Published date: 04 August 2021

Local Folkestone health centre hosts latest works by acclaimed ceramic artist

Eagle-eyed Folkestone residents may have spotted some exciting new additions to the local Folkestone Health Centre in Kent, as celebrated British ceramic artist Stephanie Bergman has chosen the building as the main site for her latest art installation as part of the town’s Creative Folkestone Triennial 2021 Exhibition.

Fans of the internationally acclaimed artist can catch a glimpse of her latest work on the side of the Folkestone Health Centre on Dover Road. The health centre is the perfect platform to showcase her newest pill-shaped ceramic creations, as they celebrate Folkestone born physician William Harvey who discovered the circulation of blood. Harvey was born less than a quarter of a mile away from the health centre on Dover Street, making the area an important part of the physician’s life.

NHS Property Services who owns Folkestone Health Centre say that they are thrilled to be part of this exciting art exhibition that explores the rich history of the town. “The Folkestone Health Centre is a much-loved part of the community, and it is fitting that this location has been chosen to tell the important tale of one of our most influential residents, William Harvey. We welcome the opportunity to support the art festival and hope that Folkestone residents will enjoy the eye-catching pieces on show here in the heart of their community.”

The ceramic artworks include “Packet Aspirin” and “Purple and White Pill” and will be on show during the Triennial Exhibition that takes place from 22 July until 2 November. Speaking from her home in Morocco, Bergman – renowned for her angular designs - says that she was excited at the prospect of creating curvy, rounded art: “Looking at pills I found so many different shapes and colours. I made each one by hand using the coil method of construction and finishing them off with a knife. With clay, you have to be very patient as the object has to dry out for a week, and then get fired in the kiln at least twice, which takes 36 hours for each firing. Even though working with clay seems very immediate and spontaneous you need a lot of patience for the final result.”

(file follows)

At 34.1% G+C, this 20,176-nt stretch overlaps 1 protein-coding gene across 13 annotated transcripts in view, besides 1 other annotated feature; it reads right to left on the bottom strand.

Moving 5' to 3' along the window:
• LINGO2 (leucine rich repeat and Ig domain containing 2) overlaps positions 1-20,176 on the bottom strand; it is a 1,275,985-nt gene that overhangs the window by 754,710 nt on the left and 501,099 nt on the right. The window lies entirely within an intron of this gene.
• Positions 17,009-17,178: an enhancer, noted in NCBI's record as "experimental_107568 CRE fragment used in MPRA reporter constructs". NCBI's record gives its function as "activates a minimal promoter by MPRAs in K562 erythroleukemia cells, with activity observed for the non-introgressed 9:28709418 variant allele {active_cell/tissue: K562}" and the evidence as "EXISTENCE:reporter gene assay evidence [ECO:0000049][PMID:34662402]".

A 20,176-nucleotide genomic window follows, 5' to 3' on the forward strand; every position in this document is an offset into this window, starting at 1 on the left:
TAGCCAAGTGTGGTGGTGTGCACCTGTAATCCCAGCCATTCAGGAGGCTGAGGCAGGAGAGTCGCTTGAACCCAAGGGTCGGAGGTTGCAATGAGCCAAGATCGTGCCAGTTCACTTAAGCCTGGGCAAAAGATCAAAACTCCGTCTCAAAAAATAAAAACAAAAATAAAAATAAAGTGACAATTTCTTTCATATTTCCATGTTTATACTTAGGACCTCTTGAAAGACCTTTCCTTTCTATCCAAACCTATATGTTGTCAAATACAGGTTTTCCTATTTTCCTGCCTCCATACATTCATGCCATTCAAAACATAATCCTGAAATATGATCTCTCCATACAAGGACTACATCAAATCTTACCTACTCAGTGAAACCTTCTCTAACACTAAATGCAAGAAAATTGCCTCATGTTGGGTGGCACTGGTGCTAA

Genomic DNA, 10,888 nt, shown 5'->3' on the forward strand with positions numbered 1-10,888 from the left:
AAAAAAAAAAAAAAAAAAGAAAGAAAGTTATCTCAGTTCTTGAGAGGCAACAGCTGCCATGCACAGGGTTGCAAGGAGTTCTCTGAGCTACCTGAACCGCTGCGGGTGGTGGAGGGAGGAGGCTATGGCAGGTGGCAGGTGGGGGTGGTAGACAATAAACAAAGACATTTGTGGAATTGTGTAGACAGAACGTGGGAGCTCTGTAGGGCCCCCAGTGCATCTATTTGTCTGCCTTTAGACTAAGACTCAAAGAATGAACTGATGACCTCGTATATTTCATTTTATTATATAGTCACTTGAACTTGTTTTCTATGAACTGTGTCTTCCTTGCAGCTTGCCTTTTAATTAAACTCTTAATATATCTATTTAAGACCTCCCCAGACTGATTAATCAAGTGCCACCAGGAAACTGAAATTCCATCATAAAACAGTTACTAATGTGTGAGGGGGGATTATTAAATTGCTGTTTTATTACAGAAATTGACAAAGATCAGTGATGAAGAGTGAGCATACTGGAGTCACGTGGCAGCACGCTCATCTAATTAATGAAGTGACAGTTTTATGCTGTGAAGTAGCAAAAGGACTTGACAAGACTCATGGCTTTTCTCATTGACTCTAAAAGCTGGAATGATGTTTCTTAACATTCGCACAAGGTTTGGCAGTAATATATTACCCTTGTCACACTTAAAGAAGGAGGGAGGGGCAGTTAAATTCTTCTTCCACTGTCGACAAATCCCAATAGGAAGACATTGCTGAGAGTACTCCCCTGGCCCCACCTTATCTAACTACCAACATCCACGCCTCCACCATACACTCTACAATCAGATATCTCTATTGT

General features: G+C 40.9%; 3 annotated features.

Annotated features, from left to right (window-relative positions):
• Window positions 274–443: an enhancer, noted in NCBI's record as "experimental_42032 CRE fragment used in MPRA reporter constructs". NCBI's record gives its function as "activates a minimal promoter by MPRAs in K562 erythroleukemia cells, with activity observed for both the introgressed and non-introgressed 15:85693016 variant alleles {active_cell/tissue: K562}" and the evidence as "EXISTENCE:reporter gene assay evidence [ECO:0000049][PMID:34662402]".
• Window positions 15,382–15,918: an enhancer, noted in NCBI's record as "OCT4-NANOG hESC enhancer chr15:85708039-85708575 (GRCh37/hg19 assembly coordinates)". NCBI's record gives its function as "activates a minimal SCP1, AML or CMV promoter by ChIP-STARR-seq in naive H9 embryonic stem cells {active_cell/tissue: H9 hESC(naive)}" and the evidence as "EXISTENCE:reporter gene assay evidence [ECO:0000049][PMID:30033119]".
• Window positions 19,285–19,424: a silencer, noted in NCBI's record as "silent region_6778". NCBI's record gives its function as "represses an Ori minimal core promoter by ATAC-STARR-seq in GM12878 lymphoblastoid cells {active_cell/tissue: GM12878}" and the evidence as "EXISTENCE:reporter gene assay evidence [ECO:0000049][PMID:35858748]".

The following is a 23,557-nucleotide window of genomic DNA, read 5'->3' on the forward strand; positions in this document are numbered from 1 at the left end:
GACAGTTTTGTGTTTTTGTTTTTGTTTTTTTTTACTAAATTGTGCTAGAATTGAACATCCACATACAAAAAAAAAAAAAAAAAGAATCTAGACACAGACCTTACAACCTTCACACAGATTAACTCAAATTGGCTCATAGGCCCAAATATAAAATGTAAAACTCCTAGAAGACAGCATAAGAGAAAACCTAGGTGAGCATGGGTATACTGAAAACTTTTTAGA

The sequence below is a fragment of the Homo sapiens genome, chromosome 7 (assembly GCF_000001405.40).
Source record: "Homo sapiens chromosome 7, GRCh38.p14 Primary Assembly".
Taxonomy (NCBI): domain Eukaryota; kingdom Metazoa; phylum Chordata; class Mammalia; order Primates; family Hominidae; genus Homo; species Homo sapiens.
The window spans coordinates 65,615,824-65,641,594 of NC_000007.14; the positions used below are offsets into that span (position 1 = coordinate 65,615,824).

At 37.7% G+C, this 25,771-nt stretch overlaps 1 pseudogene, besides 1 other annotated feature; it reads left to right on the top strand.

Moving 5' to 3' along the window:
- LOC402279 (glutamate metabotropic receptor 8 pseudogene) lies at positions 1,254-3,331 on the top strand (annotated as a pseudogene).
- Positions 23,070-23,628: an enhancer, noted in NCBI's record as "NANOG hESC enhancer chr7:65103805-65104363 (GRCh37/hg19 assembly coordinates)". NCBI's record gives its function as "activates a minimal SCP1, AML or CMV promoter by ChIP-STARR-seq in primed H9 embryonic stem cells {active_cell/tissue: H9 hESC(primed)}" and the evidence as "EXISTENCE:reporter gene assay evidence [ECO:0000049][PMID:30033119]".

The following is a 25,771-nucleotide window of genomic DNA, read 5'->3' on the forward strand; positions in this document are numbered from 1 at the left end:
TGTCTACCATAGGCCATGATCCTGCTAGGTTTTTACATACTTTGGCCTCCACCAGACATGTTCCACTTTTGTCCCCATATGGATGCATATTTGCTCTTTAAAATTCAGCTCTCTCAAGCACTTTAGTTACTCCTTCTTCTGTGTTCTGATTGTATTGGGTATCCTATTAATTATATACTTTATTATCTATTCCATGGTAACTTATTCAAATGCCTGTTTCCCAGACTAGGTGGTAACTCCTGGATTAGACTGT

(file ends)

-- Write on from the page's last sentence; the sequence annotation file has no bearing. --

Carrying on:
About the Triennial

The Folkestone Triennial is one of the UK’s most ambitious art exhibitions and features 23 major new public artworks across the coastal town created by internationally acclaimed artists. It invites residents and visitors to Folkestone to explore the town and its urban tales with a focus on the passages of movement – the movement of water, blood and goods. The exhibition will present artworks in public spaces across the town, along the routes associated with these stories.

About Stephenie Bergman

Stephenie Bergman (b. 1946, England) is recognised internationally for her ceramic sculptures whose forms are grounded in everyday functionality. For the Triennial, she is contributing sculptures that play on the forms we associate with medicine – from pills to organs, veins and arteries. Some of her sculptures will adorn the Folkestone Health Centre and others will be strategically placed on the underappreciated ancient stepped pathways around the town.

Bergman’s work is held in numerous public and private collections, including Tate, British Council, Arts Council and the British Government Art Collection. Bergman recently installed two sculptures at the Maggie’s Centre, Sutton designed by Ab Rogers. Bergman currently lives and works in Taroudant, Morocco and Ollioules, France.